School mask warrants have sparked controversy in many parts of the country. Now, two studies, released by the Centers for Disease Control and Prevention on Friday, provide further evidence that the masks protect children against the coronavirus, even when community rates are high and the contagious Delta variant is circulating.
A study, conducted in Arizona, where children returned to school in July, found that schools that did not require staff and students to wear masks were 3.5 times more likely to have an outbreak of viruses than schools that required universal masking.
A second study looked at infections in all children in 520 different counties in the United States and found that once the public school year began, pediatric cases increased at a much higher rate in counties where schools did not. did not need masks.
The first study analyzed data from about 1,000 public schools in Maricopa and Pima counties, which include the metropolitan areas of Phoenix and Tucson, and represent the bulk of the state’s population.
Only 21% of schools implemented a universal mask mandate upon opening, and almost half had no mask requirement at all. About 30 percent adopted a mask requirement around 15 days after starting school.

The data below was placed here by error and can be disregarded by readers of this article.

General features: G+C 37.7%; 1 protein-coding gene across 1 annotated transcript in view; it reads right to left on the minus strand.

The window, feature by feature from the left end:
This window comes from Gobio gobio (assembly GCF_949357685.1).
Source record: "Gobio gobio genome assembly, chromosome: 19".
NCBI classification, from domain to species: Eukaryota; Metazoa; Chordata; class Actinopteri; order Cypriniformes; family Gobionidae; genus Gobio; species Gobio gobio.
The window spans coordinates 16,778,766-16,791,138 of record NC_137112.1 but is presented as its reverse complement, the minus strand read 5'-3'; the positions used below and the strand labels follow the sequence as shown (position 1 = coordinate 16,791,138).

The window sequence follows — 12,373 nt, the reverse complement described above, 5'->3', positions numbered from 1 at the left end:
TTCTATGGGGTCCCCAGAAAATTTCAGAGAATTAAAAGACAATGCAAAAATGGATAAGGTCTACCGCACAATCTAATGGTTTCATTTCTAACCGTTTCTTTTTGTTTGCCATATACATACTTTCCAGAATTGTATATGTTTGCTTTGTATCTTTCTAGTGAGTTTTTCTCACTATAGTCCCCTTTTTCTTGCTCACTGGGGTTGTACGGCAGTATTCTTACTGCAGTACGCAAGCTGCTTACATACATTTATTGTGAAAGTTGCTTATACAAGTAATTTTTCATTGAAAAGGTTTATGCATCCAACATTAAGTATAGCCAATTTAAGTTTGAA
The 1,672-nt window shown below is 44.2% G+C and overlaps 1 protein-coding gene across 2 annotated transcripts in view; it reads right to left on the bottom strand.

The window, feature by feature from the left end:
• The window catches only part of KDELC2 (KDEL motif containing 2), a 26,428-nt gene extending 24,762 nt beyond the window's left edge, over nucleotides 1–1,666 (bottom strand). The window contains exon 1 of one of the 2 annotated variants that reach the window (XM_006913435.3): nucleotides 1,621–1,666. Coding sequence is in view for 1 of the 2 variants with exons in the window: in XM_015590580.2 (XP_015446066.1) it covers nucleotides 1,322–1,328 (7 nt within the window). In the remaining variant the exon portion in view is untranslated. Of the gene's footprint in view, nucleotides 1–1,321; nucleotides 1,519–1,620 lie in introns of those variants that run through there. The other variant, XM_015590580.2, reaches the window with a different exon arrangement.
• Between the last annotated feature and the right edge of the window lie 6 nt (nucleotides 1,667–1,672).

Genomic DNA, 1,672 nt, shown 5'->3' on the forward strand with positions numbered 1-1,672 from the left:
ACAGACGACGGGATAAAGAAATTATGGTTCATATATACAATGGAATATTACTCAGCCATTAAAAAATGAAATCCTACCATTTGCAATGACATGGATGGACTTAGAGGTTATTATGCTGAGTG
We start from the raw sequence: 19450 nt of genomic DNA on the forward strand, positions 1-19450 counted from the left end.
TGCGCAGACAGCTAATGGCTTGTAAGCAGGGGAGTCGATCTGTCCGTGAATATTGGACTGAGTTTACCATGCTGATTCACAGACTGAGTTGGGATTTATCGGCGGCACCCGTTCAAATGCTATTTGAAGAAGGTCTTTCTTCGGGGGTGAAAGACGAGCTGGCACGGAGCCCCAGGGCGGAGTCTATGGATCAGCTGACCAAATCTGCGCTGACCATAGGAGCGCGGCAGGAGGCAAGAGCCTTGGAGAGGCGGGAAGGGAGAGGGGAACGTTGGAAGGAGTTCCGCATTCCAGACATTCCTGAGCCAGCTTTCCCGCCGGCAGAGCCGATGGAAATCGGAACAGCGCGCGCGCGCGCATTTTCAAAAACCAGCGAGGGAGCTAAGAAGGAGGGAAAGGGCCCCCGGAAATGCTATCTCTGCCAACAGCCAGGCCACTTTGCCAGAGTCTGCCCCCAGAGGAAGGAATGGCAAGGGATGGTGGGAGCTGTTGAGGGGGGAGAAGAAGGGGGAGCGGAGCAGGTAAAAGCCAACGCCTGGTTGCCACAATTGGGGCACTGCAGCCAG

Between July 15 and August 31, 191 school-associated virus outbreaks occurred about a week after school started. The majority of them – 113 outbreaks, or nearly 60% of the total – occurred in schools without a mask requirement.
Only 16 outbreaks, or 8% of the total, have occurred in schools that have put in place mask requirements regardless of vaccination status from the start. There have been 62 outbreaks, or about a third of the total amount, in schools that implemented a mask requirement after the start of the school year.
The study defined an outbreak as two or more confirmed positive infections among staff or students over a 14-day period.
“The school year starts very early in Arizona, in mid-July, so we had the advantage of being able to get an early snapshot of data for the new school year a little earlier than was possible for the rest. of the country, which was important, because of transmission of the Delta variant, ”said J. Mac McCullough, associate professor at Arizona State University and co-author of the study.
The CDC recommends a layered approach to preventing coronavirus outbreaks in schools – masking, distancing, staying home when sick and getting vaccinated for those who qualify. “This study really shines a light on the masking part of that,” Dr. McCullough said.
The second study examined the association between school mask policies in a given county and community-wide infections in children, finding that counties without a school mask requirement experienced a larger increase in pediatric cases after starting school than counties with school mask requirements.
Between the week before school started and the second week of school, the number of pediatric infections increased by 35 cases per 100,000 in counties without a mask requirement, while the number increased by 16 cases for 100,000 inhabitants in the counties with a requirement for a school mask.